Vice President, Chief Financial Officer
Kyle Wenger oversees all financial aspects of one of the nation’s leading living-history attractions—and one of Indiana’s top tourism draws—including its $12 million annual operating budget and a public foundation that oversees a $90 million endowment.
Education: Growing up in a lower-middle-class family with limited contact with the business world, Wenger credits Junior Achievement with nurturing his interest in finance. The once-a-week program put him face-to-face with real businesspeople who “treated you like an adult,” Wenger said. “I learned from these folks and they gave me an opportunity to challenge myself.” Inspired, he went on to earn a bachelor’s in accounting from Indiana University.
The road: Before joining Conner Prairie, Wenger worked for Marsh Supermarkets as a financial analyst, then as manager of planning and financial analysis before becoming CFO of Marsh’s wholly owned subsidiary, Crystal Food Services.
Major organization achievements during his tenure: Since joining Conner Prairie in 2009, Wenger has led efforts to operate with a balanced budget every year, negotiating new partnerships and renegotiating long-term contracts to significantly increase annual revenue and lower expenditures. One of Conner Prairie’s biggest challenges continues to be managing the draws it takes from its endowment. “The museum continues to struggle with balancing wonderful ideas for new programs that are greatly needed and the limited resources—employees, time and funding—available to successfully execute them,” Wenger said. “‘No Margin, No Mission’ has become one of our many mantras. With more than 850 mostly undeveloped acres in Hamilton County, we are aware we must be both creative and cautious when exploring ways to monetize the myriad of assets under our control.”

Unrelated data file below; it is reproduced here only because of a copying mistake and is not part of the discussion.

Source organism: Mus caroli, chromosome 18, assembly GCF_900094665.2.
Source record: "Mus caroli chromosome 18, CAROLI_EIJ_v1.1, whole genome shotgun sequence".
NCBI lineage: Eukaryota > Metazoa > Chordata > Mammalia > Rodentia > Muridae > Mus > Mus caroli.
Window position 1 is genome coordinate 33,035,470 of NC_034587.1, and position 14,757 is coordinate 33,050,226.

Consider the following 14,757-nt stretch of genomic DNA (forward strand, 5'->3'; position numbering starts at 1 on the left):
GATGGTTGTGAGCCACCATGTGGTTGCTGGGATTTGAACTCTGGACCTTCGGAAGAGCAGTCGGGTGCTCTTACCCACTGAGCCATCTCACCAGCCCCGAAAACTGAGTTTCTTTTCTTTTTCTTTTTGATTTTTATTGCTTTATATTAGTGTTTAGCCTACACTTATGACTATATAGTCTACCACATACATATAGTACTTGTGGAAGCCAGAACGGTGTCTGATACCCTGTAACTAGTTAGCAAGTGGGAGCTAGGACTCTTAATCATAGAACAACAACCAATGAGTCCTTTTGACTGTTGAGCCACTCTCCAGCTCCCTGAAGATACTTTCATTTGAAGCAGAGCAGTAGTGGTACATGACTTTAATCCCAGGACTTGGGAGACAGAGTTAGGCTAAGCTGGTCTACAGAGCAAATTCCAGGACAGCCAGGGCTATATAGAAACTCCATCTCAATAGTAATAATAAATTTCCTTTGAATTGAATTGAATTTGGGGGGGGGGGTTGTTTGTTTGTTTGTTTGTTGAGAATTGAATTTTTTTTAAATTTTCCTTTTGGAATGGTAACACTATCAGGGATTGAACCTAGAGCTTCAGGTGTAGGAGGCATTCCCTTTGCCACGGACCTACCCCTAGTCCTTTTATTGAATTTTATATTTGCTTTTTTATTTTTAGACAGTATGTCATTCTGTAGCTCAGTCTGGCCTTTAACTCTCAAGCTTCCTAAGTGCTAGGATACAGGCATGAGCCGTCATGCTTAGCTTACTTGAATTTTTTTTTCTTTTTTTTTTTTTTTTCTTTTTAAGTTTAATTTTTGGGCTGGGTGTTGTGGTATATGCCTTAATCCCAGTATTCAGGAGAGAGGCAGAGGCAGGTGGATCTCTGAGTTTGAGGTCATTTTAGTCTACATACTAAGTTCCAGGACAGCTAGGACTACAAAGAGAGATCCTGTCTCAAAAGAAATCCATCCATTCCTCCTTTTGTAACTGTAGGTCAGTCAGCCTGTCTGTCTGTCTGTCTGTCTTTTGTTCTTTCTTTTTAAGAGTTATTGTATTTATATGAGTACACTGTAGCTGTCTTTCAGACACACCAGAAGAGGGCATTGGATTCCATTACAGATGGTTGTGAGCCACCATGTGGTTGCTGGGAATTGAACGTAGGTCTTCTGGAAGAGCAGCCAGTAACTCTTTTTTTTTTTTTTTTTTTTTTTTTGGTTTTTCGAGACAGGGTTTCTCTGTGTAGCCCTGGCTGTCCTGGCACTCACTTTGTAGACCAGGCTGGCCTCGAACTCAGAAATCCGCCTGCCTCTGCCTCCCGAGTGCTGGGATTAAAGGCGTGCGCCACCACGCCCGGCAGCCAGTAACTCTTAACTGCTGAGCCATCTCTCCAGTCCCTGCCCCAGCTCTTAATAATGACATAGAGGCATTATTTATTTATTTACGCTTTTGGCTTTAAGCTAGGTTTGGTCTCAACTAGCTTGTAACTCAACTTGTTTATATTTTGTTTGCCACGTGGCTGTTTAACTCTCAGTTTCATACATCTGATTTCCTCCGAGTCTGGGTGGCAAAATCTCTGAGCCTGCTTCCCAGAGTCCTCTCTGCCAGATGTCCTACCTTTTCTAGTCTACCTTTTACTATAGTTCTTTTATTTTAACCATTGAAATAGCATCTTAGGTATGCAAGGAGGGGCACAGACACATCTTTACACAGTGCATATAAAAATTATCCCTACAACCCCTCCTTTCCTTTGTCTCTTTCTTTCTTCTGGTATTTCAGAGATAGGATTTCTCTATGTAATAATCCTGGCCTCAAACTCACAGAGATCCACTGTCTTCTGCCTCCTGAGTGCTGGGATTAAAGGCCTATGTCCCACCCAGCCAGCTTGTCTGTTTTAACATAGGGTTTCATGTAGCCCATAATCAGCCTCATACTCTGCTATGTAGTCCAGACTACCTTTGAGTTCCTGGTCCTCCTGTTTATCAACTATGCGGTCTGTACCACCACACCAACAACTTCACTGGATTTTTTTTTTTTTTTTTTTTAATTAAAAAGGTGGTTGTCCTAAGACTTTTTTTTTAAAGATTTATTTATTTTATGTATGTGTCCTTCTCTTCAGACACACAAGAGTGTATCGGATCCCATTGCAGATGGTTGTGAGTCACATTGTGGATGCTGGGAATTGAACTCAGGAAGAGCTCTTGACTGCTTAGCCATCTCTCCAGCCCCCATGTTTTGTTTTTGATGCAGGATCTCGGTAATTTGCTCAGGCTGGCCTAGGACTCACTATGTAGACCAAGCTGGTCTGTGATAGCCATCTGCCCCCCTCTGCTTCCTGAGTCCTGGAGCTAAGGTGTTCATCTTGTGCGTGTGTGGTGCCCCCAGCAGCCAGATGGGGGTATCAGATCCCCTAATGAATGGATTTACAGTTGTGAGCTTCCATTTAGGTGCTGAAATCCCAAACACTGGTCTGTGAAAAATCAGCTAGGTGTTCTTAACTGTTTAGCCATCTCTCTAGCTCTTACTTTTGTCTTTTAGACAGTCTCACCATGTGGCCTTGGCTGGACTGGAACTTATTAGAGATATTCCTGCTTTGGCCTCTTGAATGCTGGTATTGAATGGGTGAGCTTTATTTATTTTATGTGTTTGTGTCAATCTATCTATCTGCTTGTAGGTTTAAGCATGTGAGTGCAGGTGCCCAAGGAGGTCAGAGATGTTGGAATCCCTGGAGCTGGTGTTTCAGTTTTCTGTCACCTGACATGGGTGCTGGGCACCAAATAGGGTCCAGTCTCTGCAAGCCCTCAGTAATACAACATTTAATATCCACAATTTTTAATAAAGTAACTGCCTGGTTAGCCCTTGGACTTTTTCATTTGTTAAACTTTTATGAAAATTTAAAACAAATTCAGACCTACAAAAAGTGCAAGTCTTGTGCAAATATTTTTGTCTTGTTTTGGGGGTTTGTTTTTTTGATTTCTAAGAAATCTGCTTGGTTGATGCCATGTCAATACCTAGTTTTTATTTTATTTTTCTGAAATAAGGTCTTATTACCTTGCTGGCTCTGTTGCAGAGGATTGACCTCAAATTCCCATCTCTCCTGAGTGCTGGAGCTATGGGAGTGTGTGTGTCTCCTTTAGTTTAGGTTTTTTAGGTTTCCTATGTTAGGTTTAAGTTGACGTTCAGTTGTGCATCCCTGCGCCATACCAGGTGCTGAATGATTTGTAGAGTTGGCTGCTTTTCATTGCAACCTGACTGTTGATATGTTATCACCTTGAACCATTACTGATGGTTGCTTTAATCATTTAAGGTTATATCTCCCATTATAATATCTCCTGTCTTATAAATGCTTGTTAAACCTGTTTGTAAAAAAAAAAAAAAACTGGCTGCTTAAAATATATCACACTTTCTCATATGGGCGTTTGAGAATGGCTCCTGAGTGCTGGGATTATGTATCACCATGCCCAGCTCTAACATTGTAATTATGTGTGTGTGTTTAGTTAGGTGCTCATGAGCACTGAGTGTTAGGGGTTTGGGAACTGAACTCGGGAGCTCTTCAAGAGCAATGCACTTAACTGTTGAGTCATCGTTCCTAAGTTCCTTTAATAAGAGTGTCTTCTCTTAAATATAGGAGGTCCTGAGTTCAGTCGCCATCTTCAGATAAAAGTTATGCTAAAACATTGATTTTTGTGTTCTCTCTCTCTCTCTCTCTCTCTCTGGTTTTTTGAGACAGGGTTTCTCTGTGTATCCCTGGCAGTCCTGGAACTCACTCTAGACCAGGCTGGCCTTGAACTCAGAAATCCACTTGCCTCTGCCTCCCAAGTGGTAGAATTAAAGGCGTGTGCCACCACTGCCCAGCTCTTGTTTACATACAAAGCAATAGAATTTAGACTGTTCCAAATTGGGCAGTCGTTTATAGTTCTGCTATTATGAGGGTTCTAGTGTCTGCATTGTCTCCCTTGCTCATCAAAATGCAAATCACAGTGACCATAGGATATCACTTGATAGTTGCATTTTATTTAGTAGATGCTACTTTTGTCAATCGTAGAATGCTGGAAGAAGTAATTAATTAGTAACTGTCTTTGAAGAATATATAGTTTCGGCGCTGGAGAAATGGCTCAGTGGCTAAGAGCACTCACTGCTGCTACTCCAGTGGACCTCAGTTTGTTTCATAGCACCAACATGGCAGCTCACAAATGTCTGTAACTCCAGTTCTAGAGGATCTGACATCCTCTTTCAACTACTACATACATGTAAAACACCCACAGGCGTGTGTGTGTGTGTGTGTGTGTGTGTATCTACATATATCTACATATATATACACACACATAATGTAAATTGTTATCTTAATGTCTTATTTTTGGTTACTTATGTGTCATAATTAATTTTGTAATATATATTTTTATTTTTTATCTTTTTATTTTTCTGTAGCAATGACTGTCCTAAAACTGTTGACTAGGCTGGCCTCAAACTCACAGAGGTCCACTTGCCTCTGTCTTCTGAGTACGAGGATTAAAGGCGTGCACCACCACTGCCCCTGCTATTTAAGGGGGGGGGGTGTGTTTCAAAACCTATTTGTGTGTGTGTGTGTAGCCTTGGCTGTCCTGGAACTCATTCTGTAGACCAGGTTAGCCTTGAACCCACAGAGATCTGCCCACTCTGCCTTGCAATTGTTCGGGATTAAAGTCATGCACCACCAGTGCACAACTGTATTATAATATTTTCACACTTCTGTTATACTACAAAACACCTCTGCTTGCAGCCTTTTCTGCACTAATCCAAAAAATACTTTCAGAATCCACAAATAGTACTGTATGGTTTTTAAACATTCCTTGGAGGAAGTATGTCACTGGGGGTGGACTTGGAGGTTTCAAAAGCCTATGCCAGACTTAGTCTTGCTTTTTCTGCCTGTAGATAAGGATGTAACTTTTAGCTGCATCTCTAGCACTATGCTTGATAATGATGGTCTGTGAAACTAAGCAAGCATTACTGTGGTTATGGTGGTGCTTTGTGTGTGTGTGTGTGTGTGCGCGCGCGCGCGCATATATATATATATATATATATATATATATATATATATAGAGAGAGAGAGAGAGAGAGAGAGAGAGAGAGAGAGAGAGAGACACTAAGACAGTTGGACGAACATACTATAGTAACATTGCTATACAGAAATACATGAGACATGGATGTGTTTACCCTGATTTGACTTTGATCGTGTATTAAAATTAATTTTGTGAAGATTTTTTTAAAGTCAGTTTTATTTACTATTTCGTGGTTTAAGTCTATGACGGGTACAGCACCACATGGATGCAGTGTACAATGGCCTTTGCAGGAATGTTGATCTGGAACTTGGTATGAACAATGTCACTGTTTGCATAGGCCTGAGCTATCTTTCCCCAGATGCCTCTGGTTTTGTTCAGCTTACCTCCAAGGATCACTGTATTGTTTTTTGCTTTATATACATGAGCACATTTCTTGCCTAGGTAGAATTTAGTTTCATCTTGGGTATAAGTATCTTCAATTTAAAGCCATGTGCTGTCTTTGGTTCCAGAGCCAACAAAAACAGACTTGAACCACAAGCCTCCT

Recent business challenge: As of Dec. 1, a U.S. Department of Labor rule change means that employees making less than $47,476 annually will become hourly workers—which, at Conner Prairie, includes many long-term managers. “All of their time will need to be tracked by time clocks or other means,” said Wenger, who also noted that overtime will now come into play for those employees. “We’ve been monitoring the progress of this proposed change for well over a year and early on put measurement tools in place to gauge its impact.” A plan is in place that Wenger hopes will minimize the negative impact for all parties involved, although “to tell a 10-year employee that he has to go to hourly can be demoralizing,” he said.
Growth opportunities: “Our board has evolved from ultra-conservative to one willing to take a little bit of risk with controlled growth,” Wenger said. Growth, he said, is necessary, even for a museum known for staying true to the past. “We have to demonstrate our relevancy not just to schoolteachers but to everyone in the community. I used to just hear, ‘I was out for Symphony on the Prairie,’ but now it’s microbrewers and, ‘Did you fly in the balloon?’”
Beyond the office: Wenger is volunteer treasurer for the Hamilton County Great Banquet, a nondenominational Christian group, and served as treasurer and financial adviser for Hamilton County Habitat for Humanity. Ever tempted to go outside at Conner Prairie in costume? “No,” Wenger said, “acting is not my game. I leave that to the professionals.”
Go-to website: Indiana CPA Society, Wall Street Journal
Downtime: “I love being outdoors,” Wenger said. “I love going to Turkey Run and Shades and McCormick’s Creek. And Fort Ben is a phenomenal resource. People don’t know what they’re missing.”•
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